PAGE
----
BUSCH: Same Heavyweights, Different Division

Same heavyweights, different division By Brett Borden LAS VEGAS (Feb. 29, 2000) This town loves a good fight. But what it really loves is a rematch. Ron Hornaday and Jack Sprague put on one of the classic racing battles in recent history two ...

Same heavyweights, different division By Brett Borden

LAS VEGAS (Feb. 29, 2000) This town loves a good fight. But what it really loves is a rematch. Ron Hornaday and Jack Sprague put on one of the classic racing battles in recent history two years ago in the NASCAR Craftsman Truck Series finale at Las Vegas Motor Speedway. They were trading paint, not punches, and the only gloves they had on were the fire-retardant kind preferred by race car drivers.

Their duel in the desert produced more plot twists than any show on the Vegas strip. Sprague won the battle (the race), Hornaday won the war (the championship, by three points), but the fans may have been the biggest winners of all.

That was then. This is now. Things have been jumbled up since, with Hornaday now chasing the point crown in the NASCAR Busch Series Grand National Division. Sprague still travels the NCTS circuit, but he has time now and then to give his old buddy Hornaday a run for his money in the NASCAR Busch Series.

He'll try to get that chance again Saturday in the Sam's Town 300 at the 1.5-mile LVMS oval -- with or without the benefit of testing.

"We didn't get a chance to test our car at Las Vegas," said Sprague, who will be piloting the No. 15 Albertsons Chevrolet. "But if there was going to be a track I wouldn't get the opportunity to run at before the first practice I'm glad that it's Vegas. This speedway has been one of my best tracks in the NASCAR Craftsman Truck Series. I've won two out of the four races there. I know how to run at Las Vegas and the rest is up to the car and the crew."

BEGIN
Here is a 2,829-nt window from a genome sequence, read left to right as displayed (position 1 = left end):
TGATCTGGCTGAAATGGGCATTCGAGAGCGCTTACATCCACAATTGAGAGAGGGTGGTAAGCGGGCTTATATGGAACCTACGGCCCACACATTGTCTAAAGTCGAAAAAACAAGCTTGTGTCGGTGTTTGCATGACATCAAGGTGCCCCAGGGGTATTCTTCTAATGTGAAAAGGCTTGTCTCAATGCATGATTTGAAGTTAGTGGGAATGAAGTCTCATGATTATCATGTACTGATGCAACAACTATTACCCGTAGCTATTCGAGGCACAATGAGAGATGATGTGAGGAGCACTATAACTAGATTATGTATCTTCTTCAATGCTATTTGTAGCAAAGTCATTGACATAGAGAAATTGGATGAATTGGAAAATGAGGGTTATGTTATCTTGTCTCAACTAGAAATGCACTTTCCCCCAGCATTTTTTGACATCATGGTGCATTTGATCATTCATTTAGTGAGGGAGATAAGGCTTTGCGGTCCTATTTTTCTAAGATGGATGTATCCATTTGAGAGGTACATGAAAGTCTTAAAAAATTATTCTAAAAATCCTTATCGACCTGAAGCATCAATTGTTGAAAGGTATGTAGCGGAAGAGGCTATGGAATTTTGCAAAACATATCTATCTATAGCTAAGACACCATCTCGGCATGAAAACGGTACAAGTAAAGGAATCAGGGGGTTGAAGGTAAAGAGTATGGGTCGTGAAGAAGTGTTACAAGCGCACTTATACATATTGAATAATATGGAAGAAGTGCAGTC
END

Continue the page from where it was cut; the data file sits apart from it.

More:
As for Hornaday, he has a whole new series to adjust to, so it's nice to come to a track that has been so good to him as well.

"Las Vegas is a track that has a lot of great memories for me," said the driver of the No. 3 NAPA Auto Parts Chevrolet. "We won the NCTS championship at this track in 1996 and 1998, so my greatest accomplishments in racing have happened here. The minute we pull into the infield I get goosebumps."

There have been a lot of bumps between these two over the years. In this grudge match, the combatants have grudgingly become friends, but it is a friendship that has been tested several times. On many an occasion, they have gone weeks without speaking to each other.

Will that rivalry spill over into a new division? We will see on Saturday. Hornaday is seventh in points in his new series, so he'll probably have too many eyes on the drivers ahead of him in the standings to spend much time watching Sprague. Hornaday says this new division has an advantage over the old one.

"In the truck, the nose really pushes coming off the corners," he said. "But the car turns better because it has a sleek nose, so that will be a nice change. The speeds are fairly close between the trucks and these Busch cars, maybe only three-four mph different, so we feel pretty good about our chances."

If it comes down to Hornaday and Sprague again on Saturday, chances are we'll see another great finish. It always seems to wind up that way with these two.

-nascar.com-

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Series NASCAR XFINITY
Drivers Ron Hornaday Jr. , Jack Sprague